Photo courtesy of USA Today Sports Images.
The trust that Jon Lester has in Theo Epstein and Jed Hoyer from their days together in Boston is singled out by Yahoo Sports’ Jeff Passan as the key reason why the lefty chose Wrigley Field as his next home. Here’s some news from around the NL Central…
- The Pirates were one of the finalists for Brandon McCarthy, MLB.com’s Tom Singer writes. The Bucs weren’t known to be connected to McCarthy in the offseason rumor mill, though they fit as a logical contender for his services. Even with Francisco Liriano and A.J. Burnett signed, Singer thinks the Pirates could still look to add starting pitching, such as re-signing Edinson Volquez.
- Other teams feel that the Reds will look to trade Zack Cozart now that they’ve acquired Eugenio Suarez, ESPN’s Jayson Stark reports (Twitter link).
- With Mat Latos and Alfredo Simon respectively traded to the Marlins and Tigers, Reds GM Walt Jocketty told reporters (including MLB.com’s Mark Sheldon) that the team can start to explore other upgrades now that they’ve addressed their payroll concerns. “We’re in a better position to start looking at some other possibilities to improve our club — the hitter we’re looking for and some bullpen depth,” Jocketty said. “We’re close to where we need to be, [payroll-wise]. Now we can concentrate on filling some of the needs.”
- In an Insider-only post, ESPN’s Keith Law looks at the Reds‘ two pitching trades and feels the team got more from Detroit than they did from Miami. Law thinks Suarez is an improvement over Cozart and Jonathon Crawford could potentially be the Reds’ closer of the future.
- Kyle Lohse and Yovani Gallardo are two of several prominent Brewers entering the last year of their contracts, and MLB.com’s Adam McCalvy opines that the Crew could explore trading the two starters if they think Mike Fiers or Jimmy Nelson can be viable rotation options.
Here’s the latest on the Astros from Evan Drellich of the Houston Chronicle…
- The Astros met with agent Scott Boras to discuss shortstop Stephen Drew and relief pitching, says a source familiar with the conversation. Boras confirmed the meeting took place without naming any particular names, saying “We’ve had meetings and talked and we have bullpen guys and the infield and outfield guys, so we’ve had some general conversations. They’re kind of in a fluid state on their position players, but…we have some guys that may be some fits there.” This is just my speculation, but it’s possible Houston could’ve been looking into Rafael Soriano or Francisco Rodriguez, Boras’ two most high-profile bullpen clients.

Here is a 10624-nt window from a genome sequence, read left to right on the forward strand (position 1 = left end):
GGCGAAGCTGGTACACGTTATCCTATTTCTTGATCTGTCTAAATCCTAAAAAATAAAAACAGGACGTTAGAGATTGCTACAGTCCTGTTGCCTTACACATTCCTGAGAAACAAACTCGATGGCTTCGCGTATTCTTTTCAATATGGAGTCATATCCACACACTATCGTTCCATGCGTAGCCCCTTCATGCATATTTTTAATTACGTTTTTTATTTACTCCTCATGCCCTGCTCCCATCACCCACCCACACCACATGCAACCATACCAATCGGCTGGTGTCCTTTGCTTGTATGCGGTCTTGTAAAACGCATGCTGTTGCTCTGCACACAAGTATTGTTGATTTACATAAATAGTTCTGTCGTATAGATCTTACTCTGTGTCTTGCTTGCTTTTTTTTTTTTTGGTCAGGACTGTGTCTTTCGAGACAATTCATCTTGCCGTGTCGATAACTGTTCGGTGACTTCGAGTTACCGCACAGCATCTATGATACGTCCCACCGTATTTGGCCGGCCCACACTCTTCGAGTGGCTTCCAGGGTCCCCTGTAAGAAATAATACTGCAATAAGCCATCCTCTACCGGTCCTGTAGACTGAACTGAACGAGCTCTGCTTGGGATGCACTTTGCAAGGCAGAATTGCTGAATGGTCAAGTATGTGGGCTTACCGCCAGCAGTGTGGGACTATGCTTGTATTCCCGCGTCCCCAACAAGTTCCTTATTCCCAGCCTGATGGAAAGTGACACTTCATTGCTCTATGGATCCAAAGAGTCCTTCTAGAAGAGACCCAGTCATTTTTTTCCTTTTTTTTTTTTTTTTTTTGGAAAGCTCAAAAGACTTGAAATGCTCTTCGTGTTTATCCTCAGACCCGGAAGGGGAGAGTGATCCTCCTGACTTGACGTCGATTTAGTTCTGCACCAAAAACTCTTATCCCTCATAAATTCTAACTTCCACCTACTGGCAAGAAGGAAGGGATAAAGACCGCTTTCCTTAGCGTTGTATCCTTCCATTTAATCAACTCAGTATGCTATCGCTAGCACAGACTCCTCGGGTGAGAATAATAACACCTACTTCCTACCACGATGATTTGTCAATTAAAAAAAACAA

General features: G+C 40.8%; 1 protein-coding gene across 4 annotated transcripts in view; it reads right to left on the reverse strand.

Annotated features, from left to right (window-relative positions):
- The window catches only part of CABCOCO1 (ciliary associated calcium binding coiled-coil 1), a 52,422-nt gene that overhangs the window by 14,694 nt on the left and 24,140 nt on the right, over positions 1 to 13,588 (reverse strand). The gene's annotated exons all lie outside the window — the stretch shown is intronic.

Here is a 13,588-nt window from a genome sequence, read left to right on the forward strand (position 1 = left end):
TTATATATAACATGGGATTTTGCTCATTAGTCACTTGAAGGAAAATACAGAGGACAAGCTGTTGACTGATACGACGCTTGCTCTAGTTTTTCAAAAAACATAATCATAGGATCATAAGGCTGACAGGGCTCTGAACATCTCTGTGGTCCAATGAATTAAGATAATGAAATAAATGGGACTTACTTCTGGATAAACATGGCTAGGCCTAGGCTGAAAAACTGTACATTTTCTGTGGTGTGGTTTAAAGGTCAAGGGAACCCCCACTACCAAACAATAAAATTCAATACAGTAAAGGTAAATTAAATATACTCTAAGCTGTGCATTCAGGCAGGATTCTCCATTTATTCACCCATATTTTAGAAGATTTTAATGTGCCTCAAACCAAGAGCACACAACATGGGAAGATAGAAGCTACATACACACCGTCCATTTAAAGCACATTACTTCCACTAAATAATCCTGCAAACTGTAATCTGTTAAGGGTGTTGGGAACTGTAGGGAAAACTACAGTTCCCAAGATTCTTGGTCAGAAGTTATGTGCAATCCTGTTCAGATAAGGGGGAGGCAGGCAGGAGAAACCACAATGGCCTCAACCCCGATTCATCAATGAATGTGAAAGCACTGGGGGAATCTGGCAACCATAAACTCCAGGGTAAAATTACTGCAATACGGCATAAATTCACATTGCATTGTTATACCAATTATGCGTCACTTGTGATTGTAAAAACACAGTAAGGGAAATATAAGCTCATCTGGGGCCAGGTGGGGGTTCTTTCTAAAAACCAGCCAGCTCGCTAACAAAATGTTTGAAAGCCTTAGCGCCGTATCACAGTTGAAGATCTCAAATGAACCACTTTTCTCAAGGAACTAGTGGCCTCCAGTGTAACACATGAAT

- Boras said that Takashi Toritani is drawing interest from MLB teams mostly as a second baseman rather than his natural shortstop position. As Drellich notes, this would seem to eliminate the Astros from contention since Jose Altuve is already entrenched at second.
- Unsurprisingly, Drellich’s source said that the Astros’ chat with Boras didn’t involve Max Scherzer.
- The Cubs showed some interest in Jason Castro earlier this offseason, prior to Chicago’s acquisition of Miguel Montero from the Diamondbacks.
Here are some minor moves from around baseball…
- Nyjer Morgan has signed a contract with the Hanwha Eagles of the Korean Baseball Organization, as per a report from Naver Sports (hat tip to Dan Kurtz of MyKBO.net). Morgan played in Japan in 2013 before signing a minor league deal with the Indians last offseason. He was only able to play in 15 games for the Tribe due to injury, however, and was released in August.
- The Angels signed left-hander Scott Snodgress to a minor league deal with an invite to Spring Training, SB Nation’s Chris Cotillo reports. Snodgress was non-tendered by the White Sox last week. The 25-year-old lefty made his Major League debut in 2014, pitching 2 1/3 innings over four games for Chicago.
- On Thursday, the Cubs, Red Sox and Athletics will complete some business left over from two trades from last summer, ESPN Chicago’s Jesse Rogers tweets. The A’s will send a player to be named later to the Cubs to complete the deal that sent Jeff Samardzija and Jason Hammel to Oakland. The Cubs will then send another PTBNL to the Sox to complete the two clubs’ deal for Felix Doubront.